“All you have to do is scratch it and take it out,” he said. “We’re really struggling to get through.”
In Ms. Arnone’s other area, home valuation, her friends and colleagues are benefiting from the booming real estate market, where sales in January rose 23.7 percent year over year, according to the National Association of Realtors. The extremely low mortgage rates have created a wave of refinances that require a revaluation.
“I don’t have much to complain about,” said Traci Warner, a friend of Mrs. Arnone’s and a reviewer in Waldorf, Md., South of Washington. After her husband was fired from his sales job in April, Ms. Warner’s job filled the gap.
It’s not that things are perfect, but unlike Mr. Gallagher, she doesn’t feel like she is barely holding on to them.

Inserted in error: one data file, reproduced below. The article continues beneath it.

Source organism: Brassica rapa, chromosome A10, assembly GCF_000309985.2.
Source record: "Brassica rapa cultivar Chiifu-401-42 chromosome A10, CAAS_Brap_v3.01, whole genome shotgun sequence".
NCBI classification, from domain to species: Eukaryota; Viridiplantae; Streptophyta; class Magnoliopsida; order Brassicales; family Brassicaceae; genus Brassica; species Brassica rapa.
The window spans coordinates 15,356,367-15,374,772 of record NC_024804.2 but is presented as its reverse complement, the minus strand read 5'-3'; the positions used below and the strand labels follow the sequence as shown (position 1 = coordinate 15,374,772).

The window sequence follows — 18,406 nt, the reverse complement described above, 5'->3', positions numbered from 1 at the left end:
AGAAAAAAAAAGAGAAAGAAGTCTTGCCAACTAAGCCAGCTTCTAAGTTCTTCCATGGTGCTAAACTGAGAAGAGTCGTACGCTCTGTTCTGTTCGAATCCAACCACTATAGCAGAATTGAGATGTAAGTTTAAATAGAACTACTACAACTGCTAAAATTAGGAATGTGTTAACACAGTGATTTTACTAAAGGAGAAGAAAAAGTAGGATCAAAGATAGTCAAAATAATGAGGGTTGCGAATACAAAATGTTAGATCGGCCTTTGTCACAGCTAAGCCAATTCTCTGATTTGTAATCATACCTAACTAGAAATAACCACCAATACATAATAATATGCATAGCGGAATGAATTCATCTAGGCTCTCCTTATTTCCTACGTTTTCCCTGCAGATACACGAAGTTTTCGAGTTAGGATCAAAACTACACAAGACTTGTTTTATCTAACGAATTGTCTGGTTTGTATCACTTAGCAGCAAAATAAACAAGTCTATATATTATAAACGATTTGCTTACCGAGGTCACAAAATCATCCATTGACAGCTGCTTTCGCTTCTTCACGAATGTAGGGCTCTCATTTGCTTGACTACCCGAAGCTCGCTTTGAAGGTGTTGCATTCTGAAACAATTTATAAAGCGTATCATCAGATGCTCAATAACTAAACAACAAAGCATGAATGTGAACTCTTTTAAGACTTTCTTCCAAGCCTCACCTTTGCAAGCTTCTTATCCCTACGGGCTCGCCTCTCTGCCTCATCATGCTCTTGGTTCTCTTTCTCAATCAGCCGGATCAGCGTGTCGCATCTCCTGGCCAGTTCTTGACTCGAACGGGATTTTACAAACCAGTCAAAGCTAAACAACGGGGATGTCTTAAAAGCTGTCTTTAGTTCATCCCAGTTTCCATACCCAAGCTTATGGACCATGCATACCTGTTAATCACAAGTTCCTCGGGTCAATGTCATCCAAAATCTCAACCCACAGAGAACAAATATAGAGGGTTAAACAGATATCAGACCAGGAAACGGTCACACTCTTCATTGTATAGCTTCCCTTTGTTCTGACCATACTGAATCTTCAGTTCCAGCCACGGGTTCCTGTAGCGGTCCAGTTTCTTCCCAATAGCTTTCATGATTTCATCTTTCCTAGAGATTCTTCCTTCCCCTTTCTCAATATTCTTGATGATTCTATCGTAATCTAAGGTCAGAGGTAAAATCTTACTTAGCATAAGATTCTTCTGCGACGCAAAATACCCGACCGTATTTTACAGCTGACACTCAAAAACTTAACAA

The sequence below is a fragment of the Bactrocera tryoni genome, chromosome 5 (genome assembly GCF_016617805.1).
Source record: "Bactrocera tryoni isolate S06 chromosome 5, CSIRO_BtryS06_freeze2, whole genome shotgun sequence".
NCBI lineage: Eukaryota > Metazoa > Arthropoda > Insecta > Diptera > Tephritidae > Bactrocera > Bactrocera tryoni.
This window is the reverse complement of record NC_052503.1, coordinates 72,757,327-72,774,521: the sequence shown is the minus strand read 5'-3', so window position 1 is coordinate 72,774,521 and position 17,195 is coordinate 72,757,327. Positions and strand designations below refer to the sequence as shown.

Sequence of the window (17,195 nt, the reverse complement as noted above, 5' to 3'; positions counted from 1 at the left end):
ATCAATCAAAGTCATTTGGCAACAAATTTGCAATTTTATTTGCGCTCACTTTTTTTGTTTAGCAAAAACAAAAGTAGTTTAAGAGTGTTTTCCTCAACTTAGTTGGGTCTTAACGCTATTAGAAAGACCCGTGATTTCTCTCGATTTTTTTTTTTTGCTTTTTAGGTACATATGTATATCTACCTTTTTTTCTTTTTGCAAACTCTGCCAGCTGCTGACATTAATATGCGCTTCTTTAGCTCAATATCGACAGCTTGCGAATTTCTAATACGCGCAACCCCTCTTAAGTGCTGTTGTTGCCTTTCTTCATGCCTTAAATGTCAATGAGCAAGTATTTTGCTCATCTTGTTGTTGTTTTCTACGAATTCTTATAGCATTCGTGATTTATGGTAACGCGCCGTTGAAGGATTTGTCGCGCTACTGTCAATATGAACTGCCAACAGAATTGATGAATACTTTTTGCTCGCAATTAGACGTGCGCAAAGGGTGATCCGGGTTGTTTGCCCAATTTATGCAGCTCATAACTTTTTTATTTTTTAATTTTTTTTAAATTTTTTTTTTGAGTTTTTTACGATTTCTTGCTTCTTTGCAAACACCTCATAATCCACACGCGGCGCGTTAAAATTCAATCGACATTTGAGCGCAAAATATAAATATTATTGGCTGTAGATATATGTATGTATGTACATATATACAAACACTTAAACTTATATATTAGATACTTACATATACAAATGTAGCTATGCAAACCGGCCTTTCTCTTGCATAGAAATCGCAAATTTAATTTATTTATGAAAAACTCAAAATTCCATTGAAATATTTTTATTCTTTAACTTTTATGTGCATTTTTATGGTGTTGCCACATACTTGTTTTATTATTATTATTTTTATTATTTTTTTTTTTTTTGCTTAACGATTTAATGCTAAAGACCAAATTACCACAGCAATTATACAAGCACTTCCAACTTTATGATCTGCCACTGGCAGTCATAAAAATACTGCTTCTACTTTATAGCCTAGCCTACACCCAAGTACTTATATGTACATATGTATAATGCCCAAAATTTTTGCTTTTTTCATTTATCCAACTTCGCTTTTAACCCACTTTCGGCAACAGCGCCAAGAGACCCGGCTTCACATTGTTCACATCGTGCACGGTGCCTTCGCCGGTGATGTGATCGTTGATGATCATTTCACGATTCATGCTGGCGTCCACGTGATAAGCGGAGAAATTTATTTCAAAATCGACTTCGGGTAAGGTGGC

This contrast is reflected in the larger economy. Weekly unemployment claims of newly laid-off workers remain at historically high levels, even as stock indices hit record highs.
Vaccines have arrived, but because of their slow adoption, it will be months before restaurants, hotels, gyms, airports, shopping malls, and other businesses that rely on bringing people together can resume something similar to normal activity.
“It’s very uneven,” said Gregory Daco, chief US economist at Oxford Economics, a forecasting and research group. “It will take years for the most vulnerable populations to recover.” He found that not only have wages and salaries declined for the hardest-hit segments of the workforce, but so has total employment and participation.
At the top, the profits were staggering. In eight months after the U.S. pandemic, the nation’s roughly 650 billionaires grew by $ 1 trillion, according to a November study by the Institute for Policy Studies and other progressive groups. That included a $ 70 billion markup for just one of those magnates: Amazon founder Jeff Bezos.